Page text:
Video conferencing and calls have become commonplace in the world today. Video messenger services like Microsoft’s Skype, Apple’s Facetime and Google’s Hangouts have made what we used to see only in Science Fiction an everyday reality for consumers. However, the developers of the Spreecast video Internet broadcasting service believe there is still untapped potential in the video conference concept. With this service, users can make public “spreecasts” where other users can join in and drop out at any time. Once in a spreecast, anyone can come in and interact via text chat while watching, but the host can approve any user to join through video as well. Spreecast creates a public broadcasting forum where users can search for interactive video broadcasts the same way they access viral videos on Youtube. If you have issues getting Spreecast to work on your browser, computer support is always available.
While many have used viral videos as a promotional tool for some time, the people at Spreecast believe their service offers more potential value. They believe spreecasts’ focus on interactivity is key. “[This] interactivity lets spreecast users—whether individuals, companies, brands, or media outlets—have conversations with their fans, readers and followers in a meaningful way,” explained Molly O’Brien, the Content and Community Associate at the company. Users can even save and embed spreecasts for later use if they want to use it a long-term promotional tool. As O’Brien told Rescuecom, “The simple ability to press play on a video isn’t lost with a spreecast.”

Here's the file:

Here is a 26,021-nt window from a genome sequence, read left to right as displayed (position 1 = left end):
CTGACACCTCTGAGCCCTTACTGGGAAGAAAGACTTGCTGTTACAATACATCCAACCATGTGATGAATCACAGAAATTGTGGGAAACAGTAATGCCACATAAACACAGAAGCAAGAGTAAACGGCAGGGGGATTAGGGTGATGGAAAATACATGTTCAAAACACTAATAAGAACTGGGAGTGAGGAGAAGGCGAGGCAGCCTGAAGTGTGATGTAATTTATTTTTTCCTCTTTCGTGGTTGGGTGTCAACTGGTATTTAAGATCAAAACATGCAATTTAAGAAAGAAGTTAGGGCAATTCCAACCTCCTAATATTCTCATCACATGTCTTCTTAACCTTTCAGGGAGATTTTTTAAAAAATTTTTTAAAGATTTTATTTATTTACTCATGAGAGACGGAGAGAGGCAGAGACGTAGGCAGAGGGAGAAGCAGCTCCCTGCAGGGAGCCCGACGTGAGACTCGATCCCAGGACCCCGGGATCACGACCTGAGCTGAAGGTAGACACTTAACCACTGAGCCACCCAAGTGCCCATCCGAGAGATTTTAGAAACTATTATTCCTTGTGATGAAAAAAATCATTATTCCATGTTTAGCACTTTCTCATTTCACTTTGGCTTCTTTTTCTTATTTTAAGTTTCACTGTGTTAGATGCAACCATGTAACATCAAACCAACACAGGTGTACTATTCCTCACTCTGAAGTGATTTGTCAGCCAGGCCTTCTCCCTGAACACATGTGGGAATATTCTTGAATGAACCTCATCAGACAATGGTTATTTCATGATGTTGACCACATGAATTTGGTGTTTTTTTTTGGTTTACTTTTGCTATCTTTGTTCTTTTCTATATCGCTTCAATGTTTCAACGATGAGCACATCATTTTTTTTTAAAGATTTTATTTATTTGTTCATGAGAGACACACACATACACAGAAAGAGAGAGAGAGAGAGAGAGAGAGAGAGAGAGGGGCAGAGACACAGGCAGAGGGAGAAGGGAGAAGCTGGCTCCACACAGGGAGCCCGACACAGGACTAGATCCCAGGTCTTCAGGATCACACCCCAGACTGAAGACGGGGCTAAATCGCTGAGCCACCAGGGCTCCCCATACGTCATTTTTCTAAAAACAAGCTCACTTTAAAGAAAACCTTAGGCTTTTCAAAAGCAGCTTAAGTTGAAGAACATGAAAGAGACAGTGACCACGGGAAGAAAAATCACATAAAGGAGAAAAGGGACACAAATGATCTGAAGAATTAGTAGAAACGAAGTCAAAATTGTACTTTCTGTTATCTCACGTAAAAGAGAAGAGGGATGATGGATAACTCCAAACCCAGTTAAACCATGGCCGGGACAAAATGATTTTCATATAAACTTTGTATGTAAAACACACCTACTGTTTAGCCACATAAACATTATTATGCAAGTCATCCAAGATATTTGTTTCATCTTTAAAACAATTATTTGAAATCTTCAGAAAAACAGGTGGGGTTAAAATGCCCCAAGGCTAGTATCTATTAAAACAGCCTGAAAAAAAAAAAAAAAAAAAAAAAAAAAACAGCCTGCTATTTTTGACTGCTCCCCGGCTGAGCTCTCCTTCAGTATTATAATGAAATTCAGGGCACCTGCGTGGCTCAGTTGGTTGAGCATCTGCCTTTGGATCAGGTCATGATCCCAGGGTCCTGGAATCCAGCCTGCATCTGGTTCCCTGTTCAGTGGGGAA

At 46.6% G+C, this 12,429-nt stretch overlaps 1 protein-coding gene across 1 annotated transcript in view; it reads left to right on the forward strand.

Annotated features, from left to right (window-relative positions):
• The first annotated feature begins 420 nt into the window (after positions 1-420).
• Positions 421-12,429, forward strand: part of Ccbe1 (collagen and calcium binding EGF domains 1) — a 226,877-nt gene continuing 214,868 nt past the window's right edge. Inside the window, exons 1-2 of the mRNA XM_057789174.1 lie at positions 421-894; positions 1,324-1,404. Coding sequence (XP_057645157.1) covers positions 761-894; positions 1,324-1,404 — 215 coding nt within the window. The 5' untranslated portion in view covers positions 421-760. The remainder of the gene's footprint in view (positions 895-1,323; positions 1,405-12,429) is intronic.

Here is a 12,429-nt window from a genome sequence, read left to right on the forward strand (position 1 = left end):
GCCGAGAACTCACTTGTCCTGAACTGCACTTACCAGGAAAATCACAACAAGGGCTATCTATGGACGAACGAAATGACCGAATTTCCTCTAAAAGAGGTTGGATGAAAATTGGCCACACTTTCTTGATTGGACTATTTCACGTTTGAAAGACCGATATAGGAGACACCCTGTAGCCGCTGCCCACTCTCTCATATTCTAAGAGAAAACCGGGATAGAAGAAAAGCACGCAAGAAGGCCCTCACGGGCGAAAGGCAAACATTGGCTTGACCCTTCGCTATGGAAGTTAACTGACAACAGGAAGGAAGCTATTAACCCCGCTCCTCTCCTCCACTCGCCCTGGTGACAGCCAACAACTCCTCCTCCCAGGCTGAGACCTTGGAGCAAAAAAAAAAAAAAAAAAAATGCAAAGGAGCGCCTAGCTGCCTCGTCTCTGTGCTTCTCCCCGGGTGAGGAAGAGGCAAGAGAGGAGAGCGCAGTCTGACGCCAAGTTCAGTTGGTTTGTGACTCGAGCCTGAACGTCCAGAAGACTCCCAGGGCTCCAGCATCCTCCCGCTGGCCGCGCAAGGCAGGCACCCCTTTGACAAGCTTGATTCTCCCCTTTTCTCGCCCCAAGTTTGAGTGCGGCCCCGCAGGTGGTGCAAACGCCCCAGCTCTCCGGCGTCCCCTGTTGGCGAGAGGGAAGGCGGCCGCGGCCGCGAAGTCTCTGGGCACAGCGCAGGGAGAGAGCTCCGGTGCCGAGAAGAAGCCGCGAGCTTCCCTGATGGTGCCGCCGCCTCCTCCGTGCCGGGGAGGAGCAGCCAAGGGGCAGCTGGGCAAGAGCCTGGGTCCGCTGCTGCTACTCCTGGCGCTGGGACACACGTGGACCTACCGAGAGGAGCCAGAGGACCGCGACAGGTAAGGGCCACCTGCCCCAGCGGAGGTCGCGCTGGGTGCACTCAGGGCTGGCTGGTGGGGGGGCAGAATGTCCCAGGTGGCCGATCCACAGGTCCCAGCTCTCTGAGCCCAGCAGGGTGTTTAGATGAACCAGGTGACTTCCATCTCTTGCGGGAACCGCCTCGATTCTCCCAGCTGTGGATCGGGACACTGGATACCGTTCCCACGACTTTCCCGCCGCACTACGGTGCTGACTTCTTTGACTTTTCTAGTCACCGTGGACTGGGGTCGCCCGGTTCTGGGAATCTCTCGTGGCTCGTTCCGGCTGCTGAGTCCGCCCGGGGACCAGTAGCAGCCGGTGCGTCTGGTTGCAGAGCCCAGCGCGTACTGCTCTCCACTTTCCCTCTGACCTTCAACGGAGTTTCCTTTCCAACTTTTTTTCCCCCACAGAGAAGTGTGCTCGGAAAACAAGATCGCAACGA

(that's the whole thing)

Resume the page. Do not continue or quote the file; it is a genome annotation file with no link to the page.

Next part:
Spreecast has already developed an impressive user-base, despite still being in beta for now. “Major media companies have used Spreecast to enhance their existing content—like the Wall Street Journal, who hosts a weekly chat with successful entrepreneurs and investors as part of their Accelerators blog series,” O’Brien informed us, also telling us that “The L.A. Times has given their readers up-to-the-minute coverage of events.” It’s safe to say the concept has caught on with many high-profile users. The service has also successfully launched an iOS app. For help with any difficulties using the app, contact iPhone support.
Spreecast hopes to see many more unique and interesting implementations of its service in the future. As O’Brien told Rescuecom at the end of her interview, “We like to say that everyone can find a use for Spreecast.”
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